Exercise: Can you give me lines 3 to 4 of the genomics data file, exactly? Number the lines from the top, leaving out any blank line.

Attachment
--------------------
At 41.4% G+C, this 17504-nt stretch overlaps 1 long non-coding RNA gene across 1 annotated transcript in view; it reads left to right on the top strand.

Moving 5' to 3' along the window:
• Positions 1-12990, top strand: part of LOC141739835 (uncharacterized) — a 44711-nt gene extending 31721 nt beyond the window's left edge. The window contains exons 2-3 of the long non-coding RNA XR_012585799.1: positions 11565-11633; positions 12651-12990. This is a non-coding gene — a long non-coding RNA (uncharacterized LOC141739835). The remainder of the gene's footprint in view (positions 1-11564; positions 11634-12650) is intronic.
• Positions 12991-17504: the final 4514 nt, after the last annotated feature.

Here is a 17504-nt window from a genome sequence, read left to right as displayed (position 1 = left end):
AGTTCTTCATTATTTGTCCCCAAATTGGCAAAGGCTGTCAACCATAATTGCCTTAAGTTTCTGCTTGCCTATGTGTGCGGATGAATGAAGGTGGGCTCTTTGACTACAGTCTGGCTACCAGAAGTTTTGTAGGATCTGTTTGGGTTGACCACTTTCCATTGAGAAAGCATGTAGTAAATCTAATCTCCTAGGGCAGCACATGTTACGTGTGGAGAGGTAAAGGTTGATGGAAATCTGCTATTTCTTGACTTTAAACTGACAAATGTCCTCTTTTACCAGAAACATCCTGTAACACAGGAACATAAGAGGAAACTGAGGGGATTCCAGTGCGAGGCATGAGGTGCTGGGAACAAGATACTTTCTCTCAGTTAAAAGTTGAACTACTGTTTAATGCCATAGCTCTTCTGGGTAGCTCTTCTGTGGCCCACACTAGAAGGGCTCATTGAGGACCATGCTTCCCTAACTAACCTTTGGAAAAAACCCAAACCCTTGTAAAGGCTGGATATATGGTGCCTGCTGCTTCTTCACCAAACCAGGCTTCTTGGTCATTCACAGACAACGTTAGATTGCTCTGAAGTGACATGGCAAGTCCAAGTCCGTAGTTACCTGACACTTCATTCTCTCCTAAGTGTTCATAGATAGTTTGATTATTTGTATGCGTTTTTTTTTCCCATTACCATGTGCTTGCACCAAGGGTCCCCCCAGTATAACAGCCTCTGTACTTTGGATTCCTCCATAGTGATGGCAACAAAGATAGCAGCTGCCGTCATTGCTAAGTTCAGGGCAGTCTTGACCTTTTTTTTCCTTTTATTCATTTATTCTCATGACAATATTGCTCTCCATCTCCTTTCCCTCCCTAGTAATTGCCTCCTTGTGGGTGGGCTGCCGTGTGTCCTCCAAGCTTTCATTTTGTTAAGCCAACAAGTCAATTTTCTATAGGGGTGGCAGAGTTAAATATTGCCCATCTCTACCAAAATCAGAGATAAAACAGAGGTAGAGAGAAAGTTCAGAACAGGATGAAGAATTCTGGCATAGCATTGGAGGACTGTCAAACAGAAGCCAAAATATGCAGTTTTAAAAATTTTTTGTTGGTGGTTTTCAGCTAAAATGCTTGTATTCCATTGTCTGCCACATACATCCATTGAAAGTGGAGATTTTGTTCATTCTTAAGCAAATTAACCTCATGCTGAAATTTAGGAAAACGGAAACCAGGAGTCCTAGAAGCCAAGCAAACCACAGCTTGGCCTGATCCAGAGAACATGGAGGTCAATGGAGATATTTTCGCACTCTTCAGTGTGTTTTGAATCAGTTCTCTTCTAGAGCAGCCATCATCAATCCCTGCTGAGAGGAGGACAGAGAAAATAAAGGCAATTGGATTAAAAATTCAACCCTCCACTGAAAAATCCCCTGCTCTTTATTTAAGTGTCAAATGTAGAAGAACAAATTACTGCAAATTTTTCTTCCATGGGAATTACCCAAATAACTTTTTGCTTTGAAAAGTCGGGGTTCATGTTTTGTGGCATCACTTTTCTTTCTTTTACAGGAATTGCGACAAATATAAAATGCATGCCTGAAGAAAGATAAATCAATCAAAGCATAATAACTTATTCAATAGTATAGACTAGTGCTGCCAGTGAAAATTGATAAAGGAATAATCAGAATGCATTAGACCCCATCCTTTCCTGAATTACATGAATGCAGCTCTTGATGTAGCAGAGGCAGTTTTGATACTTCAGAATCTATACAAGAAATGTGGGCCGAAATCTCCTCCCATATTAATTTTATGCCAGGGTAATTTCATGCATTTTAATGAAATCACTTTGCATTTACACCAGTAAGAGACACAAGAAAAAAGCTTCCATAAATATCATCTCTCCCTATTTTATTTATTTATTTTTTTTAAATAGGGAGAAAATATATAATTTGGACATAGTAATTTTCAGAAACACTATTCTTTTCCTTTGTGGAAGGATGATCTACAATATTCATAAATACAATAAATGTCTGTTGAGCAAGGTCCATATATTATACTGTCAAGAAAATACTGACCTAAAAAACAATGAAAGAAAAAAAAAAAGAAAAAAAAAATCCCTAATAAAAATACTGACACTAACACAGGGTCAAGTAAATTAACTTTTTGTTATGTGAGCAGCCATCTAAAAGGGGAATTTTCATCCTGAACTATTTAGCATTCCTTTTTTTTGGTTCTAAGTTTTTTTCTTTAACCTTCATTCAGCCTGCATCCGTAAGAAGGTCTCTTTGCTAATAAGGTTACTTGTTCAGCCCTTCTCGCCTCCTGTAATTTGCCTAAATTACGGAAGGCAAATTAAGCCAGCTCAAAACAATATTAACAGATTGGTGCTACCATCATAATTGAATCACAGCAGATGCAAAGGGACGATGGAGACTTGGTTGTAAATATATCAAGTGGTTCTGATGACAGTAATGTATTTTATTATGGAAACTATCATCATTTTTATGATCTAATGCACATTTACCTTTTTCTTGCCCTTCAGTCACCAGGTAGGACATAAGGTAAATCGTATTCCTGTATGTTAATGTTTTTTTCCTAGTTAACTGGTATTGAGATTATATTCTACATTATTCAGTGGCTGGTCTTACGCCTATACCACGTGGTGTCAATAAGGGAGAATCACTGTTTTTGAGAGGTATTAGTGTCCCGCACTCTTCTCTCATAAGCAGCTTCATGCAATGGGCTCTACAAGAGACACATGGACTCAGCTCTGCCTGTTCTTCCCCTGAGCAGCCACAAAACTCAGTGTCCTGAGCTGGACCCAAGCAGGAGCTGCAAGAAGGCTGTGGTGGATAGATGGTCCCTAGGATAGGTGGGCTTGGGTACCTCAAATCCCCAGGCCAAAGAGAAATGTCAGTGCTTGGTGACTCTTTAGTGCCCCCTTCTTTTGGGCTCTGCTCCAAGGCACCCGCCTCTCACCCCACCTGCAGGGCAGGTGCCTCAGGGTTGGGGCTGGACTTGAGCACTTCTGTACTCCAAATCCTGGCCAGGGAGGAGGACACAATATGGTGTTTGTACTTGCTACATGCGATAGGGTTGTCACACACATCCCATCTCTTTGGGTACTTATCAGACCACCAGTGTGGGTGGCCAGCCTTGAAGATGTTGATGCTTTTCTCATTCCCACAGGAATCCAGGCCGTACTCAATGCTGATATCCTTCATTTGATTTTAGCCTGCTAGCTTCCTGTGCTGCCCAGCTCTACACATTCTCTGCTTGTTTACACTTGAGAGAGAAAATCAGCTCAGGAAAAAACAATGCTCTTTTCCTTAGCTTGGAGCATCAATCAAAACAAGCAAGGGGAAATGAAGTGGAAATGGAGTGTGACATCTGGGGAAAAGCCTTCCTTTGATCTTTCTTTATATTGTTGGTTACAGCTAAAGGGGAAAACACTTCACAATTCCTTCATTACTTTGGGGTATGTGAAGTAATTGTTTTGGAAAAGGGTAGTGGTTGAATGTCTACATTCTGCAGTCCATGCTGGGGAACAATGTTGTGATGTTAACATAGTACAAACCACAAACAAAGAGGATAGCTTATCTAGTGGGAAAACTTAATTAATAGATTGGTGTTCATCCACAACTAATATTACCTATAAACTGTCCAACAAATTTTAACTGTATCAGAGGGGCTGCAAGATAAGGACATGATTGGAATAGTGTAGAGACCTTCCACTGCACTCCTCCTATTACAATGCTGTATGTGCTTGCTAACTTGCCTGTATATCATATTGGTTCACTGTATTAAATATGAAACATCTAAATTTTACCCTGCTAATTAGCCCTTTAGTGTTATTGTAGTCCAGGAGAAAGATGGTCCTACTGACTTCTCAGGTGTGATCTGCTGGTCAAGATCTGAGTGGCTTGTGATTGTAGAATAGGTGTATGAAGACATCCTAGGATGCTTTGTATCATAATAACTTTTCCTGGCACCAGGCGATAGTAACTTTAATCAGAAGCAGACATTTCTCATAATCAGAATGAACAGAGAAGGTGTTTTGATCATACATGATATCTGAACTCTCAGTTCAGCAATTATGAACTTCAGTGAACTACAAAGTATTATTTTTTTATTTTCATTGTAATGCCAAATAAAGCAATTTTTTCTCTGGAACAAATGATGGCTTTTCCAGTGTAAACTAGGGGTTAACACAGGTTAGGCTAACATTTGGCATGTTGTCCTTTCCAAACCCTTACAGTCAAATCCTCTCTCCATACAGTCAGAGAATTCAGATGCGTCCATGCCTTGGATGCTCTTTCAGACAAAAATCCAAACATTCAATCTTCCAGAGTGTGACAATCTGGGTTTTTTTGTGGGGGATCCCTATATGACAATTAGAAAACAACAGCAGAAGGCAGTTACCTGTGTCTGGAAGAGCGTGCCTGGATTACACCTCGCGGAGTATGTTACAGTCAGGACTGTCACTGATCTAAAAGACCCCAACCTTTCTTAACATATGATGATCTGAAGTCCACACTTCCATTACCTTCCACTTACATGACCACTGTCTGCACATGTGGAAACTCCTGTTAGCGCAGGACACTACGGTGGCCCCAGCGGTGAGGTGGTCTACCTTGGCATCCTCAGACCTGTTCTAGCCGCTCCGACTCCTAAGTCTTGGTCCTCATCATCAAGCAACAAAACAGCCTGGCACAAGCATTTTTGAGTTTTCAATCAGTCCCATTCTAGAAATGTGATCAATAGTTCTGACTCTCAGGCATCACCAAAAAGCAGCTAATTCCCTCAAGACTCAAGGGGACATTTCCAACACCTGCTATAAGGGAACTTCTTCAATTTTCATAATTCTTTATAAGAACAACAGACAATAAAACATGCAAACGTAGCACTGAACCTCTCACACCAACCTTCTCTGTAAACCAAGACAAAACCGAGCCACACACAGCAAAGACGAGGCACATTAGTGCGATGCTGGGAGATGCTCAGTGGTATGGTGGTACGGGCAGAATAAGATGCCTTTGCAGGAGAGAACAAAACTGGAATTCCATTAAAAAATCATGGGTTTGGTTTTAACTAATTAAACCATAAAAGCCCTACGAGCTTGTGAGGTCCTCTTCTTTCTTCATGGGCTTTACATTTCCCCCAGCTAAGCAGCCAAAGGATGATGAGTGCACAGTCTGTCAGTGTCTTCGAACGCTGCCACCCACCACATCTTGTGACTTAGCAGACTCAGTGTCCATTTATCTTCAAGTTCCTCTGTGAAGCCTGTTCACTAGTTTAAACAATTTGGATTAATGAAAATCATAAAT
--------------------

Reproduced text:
• Positions 1-12990, top strand: part of LOC141739835 (uncharacterized) — a 44711-nt gene extending 31721 nt beyond the window's left edge. The window contains exons 2-3 of the long non-coding RNA XR_012585799.1: positions 11565-11633; positions 12651-12990. This is a non-coding gene — a long non-coding RNA (uncharacterized LOC141739835). The remainder of the gene's footprint in view (positions 1-11564; positions 11634-12650) is intronic.
• Positions 12991-17504: the final 4514 nt, after the last annotated feature.